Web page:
Democratic presidential candidate Pete Buttigieg on Sunday defended his fundraising practices as the same as those used by former President Obama in the wake of criticism from Sen. Bernie SandersBernie SandersDemocratic senators call on domestic airlines to issue cash refunds for travelers Sanders still sees 'narrow path' to Democratic presidential nomination Tenants call on lawmakers to pass rent freezes MORE (I-Vt.), a fellow 2020 White House hopeful. 
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Biden: Sanders 'has some accountability' for supporters' threats against union
By MARTY JOHNSON
 
Democratic presidential candidate and former Vice President Joe Biden criticized fellow candidate Sen. Bernie Sanders (I-Vt.) in a sit-down, pre-taped interview on NBC's "Meet the Press," saying that Sanders should've done more to condemn the "outrageous threats" that his supporters directed at Nevada's Culinary Union.
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Short defends Trump's tweets as a 'very effective way' to communicate with Americans
By REBECCA KLAR 
 
Marc Short said on Sunday President Trump's tweets are an "effective" way for the president to communicate with American people, pushing back on comments from Attorney General William BarrWilliam Pelham BarrTrump administration makes push for transitional government in Venezuela Brooklyn man accused of lying about hoarding medical supplies, coughing at officers Juan Williams: Mueller, one year on MORE, who said Trump's tweets about the Justice Department make it "impossible" for him to do his job.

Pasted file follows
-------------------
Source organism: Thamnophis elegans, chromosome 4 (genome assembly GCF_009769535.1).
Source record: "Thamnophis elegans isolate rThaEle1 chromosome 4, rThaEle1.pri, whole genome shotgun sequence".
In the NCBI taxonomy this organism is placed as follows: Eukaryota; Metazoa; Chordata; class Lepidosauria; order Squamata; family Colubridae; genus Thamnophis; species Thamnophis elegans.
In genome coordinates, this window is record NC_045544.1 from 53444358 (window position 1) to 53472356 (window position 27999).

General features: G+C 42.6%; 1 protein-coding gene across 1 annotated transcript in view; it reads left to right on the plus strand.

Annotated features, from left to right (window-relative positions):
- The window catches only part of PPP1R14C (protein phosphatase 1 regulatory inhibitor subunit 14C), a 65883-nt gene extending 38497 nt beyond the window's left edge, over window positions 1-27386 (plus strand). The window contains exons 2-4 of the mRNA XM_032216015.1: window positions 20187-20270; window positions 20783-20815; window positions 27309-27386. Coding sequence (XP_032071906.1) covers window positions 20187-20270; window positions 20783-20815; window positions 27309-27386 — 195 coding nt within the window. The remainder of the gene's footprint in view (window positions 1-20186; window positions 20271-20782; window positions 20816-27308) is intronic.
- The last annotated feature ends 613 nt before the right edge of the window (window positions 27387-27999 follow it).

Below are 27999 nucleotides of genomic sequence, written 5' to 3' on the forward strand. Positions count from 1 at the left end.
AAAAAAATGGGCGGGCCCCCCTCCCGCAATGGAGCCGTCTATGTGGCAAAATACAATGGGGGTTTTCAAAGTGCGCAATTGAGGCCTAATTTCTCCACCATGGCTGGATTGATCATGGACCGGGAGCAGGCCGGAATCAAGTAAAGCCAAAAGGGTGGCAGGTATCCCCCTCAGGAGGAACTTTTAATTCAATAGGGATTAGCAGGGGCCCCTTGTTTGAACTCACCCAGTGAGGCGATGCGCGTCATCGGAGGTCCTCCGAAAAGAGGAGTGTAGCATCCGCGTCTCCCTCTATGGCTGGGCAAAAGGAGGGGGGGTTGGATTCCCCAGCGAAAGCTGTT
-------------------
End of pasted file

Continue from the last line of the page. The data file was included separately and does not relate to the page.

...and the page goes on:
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GOP senator on Trump's Roger Stone tweet: 'Just because you can sing ... doesn't mean you should sing'
By JUSTINE COLEMAN
 
Sen. John KennedyJohn Neely KennedyMORE (R-La.) said Sunday cautioned President Trump against tweeting about criminal cases like the one involving the president's long-time associate, Roger StoneRoger Jason StoneJuan Williams: Mueller, one year on House Judiciary Committee postpones hearing with Barr amid coronavirus outbreak Trump 'strongly considering' full pardon for Flynn MORE.
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NIH official says coronavirus 'on the verge' of becoming global pandemic unless containment becomes 'more successful'
By JUSTINE COLEMAN
 
“Technically speaking, the [World Health Organization] wouldn’t be calling this a global pandemic. But it certainly is on the verge of that happening reasonably soon unless containment is more successful than it is right now,” Anthony Fauci, the director of the National Institute of Allergy and Infectious Diseases, said.